Saving Art From the Rubble

Art, Cultural Artifacts and Architectural Features to be Recovered

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    NEWSLETTERS

    AFP/Getty Images
    Haitians search a destroyed building Jan 13 in Port-au-Prince, Haiti. Planeloads of rescuers and relief supplies headed to Haiti Wednesday as governments and aid agencies launched a massive relief operation after a powerful earthquake that may have killed thousands.

    The Smithsonian is spearheading an effort to rescue Haitian art and cultural artifacts damaged by January's devastating earthquake.

    "The highest priority of the Haitian government and the international humanitarian communities has rightly been to save lives and provide food, water, medical care and shelter," said Richard Kurin, undersecretary for history, art and culture at the Smithsonian. "However, Haiti's rich culture, which goes back five centuries, is also in danger and we have the expertise to help preserve that heritage."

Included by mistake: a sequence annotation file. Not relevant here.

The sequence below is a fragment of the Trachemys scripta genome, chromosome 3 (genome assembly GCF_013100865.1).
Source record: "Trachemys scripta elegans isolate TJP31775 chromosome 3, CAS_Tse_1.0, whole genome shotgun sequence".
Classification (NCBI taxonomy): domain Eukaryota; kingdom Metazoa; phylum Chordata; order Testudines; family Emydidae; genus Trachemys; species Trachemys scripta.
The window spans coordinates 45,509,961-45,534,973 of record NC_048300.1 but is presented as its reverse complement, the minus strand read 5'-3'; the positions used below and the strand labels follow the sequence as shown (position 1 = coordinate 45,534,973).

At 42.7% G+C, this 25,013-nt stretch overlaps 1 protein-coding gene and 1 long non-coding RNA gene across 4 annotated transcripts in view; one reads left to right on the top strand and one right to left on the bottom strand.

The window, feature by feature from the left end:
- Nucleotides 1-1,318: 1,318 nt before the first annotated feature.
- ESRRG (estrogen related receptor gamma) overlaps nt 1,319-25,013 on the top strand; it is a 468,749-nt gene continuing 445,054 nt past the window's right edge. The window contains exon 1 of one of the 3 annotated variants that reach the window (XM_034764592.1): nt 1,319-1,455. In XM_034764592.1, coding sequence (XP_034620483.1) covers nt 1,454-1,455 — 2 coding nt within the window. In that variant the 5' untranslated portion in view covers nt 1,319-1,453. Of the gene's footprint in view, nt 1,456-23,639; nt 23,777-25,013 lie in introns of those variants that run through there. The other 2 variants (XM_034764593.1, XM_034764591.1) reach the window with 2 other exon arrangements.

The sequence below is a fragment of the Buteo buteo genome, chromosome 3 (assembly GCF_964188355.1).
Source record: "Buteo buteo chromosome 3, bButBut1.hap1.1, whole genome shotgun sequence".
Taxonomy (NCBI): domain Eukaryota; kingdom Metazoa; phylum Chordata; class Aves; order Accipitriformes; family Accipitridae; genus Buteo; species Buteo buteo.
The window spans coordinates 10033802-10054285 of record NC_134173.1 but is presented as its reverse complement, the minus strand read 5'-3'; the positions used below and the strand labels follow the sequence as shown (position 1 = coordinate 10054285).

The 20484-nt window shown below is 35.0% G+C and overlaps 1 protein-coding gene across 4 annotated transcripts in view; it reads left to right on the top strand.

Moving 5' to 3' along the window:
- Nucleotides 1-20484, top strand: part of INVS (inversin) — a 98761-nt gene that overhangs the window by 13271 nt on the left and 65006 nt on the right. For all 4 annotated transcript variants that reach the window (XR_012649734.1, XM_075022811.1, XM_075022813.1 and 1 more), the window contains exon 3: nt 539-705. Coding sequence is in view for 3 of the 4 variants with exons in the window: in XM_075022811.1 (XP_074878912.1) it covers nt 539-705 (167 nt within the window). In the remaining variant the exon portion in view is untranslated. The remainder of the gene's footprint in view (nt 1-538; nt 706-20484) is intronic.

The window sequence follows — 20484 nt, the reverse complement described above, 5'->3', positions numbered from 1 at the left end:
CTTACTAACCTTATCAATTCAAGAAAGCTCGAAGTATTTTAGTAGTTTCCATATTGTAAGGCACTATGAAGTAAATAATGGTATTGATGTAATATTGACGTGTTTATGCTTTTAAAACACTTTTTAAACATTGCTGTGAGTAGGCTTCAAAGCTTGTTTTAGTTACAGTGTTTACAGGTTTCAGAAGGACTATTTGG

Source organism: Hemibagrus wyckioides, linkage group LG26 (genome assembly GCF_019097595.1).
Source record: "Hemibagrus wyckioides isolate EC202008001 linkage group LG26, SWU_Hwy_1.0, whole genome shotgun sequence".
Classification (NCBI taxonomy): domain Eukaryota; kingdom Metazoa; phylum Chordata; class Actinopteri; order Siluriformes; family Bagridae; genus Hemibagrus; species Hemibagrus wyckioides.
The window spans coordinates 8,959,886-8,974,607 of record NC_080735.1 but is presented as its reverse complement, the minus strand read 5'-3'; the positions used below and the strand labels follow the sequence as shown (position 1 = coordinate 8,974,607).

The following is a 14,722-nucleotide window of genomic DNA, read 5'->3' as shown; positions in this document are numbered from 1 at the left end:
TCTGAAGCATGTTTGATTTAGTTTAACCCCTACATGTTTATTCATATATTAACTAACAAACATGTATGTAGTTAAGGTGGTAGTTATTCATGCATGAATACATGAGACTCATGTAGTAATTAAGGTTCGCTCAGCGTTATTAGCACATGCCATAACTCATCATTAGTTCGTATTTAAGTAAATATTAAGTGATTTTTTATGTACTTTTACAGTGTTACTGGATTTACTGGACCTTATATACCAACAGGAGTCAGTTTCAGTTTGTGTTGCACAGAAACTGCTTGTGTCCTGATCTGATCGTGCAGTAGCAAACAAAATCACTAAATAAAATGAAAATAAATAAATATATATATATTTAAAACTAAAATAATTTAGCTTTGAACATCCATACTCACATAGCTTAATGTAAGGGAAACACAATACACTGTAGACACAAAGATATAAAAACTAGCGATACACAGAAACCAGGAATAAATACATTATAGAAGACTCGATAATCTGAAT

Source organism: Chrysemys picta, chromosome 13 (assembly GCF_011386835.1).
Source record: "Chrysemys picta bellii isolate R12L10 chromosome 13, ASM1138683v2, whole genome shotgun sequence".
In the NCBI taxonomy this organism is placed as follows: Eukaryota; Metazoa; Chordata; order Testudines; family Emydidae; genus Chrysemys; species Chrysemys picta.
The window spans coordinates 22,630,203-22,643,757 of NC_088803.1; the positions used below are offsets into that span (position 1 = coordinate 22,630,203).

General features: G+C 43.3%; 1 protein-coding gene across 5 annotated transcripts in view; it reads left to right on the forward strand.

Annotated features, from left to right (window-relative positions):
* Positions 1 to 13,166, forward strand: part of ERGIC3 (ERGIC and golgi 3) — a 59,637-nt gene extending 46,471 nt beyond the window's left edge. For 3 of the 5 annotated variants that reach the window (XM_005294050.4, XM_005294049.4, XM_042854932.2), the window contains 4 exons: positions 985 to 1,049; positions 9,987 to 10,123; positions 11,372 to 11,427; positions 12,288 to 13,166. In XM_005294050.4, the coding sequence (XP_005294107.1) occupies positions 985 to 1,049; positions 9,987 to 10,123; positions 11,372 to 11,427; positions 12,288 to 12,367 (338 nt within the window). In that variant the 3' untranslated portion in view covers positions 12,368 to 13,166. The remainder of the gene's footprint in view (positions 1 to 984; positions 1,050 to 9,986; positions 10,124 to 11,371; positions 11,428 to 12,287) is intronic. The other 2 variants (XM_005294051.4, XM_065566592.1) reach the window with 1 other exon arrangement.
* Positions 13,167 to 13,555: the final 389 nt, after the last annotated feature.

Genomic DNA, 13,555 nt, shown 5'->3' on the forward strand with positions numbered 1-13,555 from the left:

The Smithsonian is leasing a 7,500-square-foot, three-story building in Port-au-Prince, Haiti, where items pulled from the rubble will be assessed and restored.

    Some of the items slated for rescue are part of actual buildings, such as stained glass and murals. There are also plans to salvage photographs, documents and 9,000 paintings from the Nader Museum, which was devastated by the quake.

    The Smithsonian Institution-Haiti Cultural Recovery Project will also train Haitians to take over the conservation effort in the future.